Phasing out the tax could permit the Legislature next year to raise another $140 million in taxes, which is equivalent to the revenue the state is expected to collect from the franchise tax this year.

Tim Barfield, the state Revenue secretary and Jindal’s point man on taxes this session, said phasing out the tax would improve Louisiana’s tax ranking among the 50 states and simplify the state’s tax code because the franchise tax generates a large number of audits and lawsuits for his department.

But while doing so would help solve the budget problem next year, it would worsen the situation in later years as the tax was phased out.

Alario and other Senate leaders also are focusing on a proposal suggested by Jindal that would allow more taxes to be raised by diverting the revenue from those taxes into a higher education fund that would be offset by a fee of perhaps $2,000 per student.

Jindal had suggested the plan in the budget proposal he released in late February in relation to higher cigarette taxes, but lawmakers have begun to focus on it only in recent days.

Sen. Jack Donahue, R-Mandeville, the powerful chairman of the Finance Committee, is sponsoring legislation that would create the so-called SAVE fund. His Senate Bill 223 is expected to be heard in the Senate Revenue and Fiscal Affairs Committee on Monday.

Sen. Neil Riser, R-Columbia, the committee’s chairman, said he expects the committee on Monday to hear all 11 tax measures approved by the House on Thursday. Passage of those bills added up to the $615 million. House leaders said they needed another $295 million.

Of that, $180 million would go to prevent cuts to hospitals, nursing homes, the developmentally disabled, the working poor — and provide full funding for the LSU medical schools in Shreveport and New Orleans and the New Orleans hospital slated to open in August, and the other state hospitals now under private management.

“We can’t let the medical school in Shreveport go down,” said Sen. Robert Adley, R-Benton. “We have to open the New Orleans hospital.”

Legislators also want to raise another $100 million to prevent cuts to K-12 public schools statewide and to a variety of other programs, such as funding for the state’s parks and museums.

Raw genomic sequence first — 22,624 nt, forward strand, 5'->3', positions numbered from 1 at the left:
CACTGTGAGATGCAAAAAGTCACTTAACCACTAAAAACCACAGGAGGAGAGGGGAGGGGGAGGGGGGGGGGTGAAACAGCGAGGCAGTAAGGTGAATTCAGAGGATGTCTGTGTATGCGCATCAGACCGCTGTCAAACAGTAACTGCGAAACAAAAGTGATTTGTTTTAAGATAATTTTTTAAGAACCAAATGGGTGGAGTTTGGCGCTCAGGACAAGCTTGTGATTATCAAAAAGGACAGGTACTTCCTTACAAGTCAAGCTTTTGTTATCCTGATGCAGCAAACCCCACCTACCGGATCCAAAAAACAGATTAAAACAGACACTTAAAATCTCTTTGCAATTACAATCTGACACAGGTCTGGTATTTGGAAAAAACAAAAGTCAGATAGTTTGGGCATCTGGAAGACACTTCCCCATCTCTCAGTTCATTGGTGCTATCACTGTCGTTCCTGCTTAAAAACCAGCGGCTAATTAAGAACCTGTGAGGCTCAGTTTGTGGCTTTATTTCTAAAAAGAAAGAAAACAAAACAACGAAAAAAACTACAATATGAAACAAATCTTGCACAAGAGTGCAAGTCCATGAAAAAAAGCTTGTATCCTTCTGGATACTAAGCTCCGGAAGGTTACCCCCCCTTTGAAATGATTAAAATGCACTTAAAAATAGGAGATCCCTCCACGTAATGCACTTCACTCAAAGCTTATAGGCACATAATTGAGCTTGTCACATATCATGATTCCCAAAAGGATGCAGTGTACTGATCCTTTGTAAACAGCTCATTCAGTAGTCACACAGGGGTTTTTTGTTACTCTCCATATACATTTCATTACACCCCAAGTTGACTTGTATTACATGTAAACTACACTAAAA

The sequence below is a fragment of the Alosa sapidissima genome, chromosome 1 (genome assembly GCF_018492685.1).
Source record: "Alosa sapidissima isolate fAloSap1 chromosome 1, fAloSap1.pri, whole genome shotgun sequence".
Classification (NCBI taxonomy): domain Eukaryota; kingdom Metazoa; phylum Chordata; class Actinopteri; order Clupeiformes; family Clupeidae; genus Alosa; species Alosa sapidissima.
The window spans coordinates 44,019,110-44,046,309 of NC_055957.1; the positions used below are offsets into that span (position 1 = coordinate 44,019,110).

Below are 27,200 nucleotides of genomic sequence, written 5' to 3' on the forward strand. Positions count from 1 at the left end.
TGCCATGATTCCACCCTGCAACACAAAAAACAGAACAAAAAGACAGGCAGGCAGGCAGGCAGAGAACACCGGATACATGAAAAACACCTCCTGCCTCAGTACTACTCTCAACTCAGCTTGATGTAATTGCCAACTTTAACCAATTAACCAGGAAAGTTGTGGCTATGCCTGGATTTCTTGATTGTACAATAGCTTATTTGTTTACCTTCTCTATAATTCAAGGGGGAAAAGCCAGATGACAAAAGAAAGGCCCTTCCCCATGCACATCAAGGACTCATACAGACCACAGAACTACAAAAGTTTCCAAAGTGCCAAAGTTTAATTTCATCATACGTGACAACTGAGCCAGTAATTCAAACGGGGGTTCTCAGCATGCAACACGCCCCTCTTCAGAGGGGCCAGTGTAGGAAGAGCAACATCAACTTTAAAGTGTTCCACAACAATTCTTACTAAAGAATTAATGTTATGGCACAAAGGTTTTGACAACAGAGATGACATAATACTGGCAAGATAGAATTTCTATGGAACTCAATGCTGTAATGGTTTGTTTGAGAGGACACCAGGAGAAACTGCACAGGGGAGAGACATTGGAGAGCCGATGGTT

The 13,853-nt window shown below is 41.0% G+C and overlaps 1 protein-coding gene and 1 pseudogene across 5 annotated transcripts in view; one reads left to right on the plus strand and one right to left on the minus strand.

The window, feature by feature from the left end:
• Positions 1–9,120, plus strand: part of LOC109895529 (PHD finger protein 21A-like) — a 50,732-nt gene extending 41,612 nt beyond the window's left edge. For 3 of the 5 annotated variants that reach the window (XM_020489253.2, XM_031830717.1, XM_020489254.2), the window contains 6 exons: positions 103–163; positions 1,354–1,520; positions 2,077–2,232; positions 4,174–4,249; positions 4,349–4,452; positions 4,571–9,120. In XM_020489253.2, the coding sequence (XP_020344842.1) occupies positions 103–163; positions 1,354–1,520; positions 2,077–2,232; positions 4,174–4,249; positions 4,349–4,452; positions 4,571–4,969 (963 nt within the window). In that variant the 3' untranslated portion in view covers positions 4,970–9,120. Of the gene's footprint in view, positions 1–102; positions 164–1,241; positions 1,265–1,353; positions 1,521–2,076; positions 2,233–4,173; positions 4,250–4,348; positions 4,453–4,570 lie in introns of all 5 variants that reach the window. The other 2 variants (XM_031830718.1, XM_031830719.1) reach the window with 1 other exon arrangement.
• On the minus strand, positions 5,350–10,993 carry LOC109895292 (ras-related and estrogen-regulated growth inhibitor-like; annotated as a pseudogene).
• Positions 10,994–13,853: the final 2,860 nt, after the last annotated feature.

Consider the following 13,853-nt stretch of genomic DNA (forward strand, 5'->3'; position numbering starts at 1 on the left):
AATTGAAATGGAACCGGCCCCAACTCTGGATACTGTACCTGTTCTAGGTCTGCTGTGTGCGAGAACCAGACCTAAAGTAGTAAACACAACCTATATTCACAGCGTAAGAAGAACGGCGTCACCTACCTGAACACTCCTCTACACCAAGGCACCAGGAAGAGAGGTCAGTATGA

“What I see developing is everyone is trying to get through this year,” said Adley, who is sponsoring a host of bills that would mean higher taxes on businesses and local governments. “A whole lot will be left undone this year for the new folks to have to do.”

Louisiana voters will elect a new governor and 144-member Legislature in the fall. The four major gubernatorial candidates are: Lt. Gov. Jay Dardenne, U.S. Sen. David Vitter and Public Service Commissioner Scott Angelle, all Republicans, and state Rep. John Bel Edwards, D-Amite.

Alario’s words Tuesday would not come as a great surprise to the four men. Each one has said he expects to have to call a special session after taking office to deal with a leftover budget crisis.

“The next governor will have to have a good plan and hit the ground running,” Donahue said.

The four-member Revenue Estimating Conference will meet Thursday and likely certify an increase in state tax collections, making the Legislature’s job slightly easier.

“The REC won’t find $100 million,” said Jim Richardson, an LSU economist who has sat on the panel for more than 25 years and who discussed the budget privately with Alario on Monday morning.

Richardson also expects the Legislature to find no more than a one-year solution to the state’s budget deficit.

“We have to be practical,” Richardson said. “A short-term solution can allow you to survive and tackle the problem in a more systematic way later. It would be nice if we could solve the problem today, but if that’s impossible, we should make sure that the short-term solution is compatible with the long-term solution.”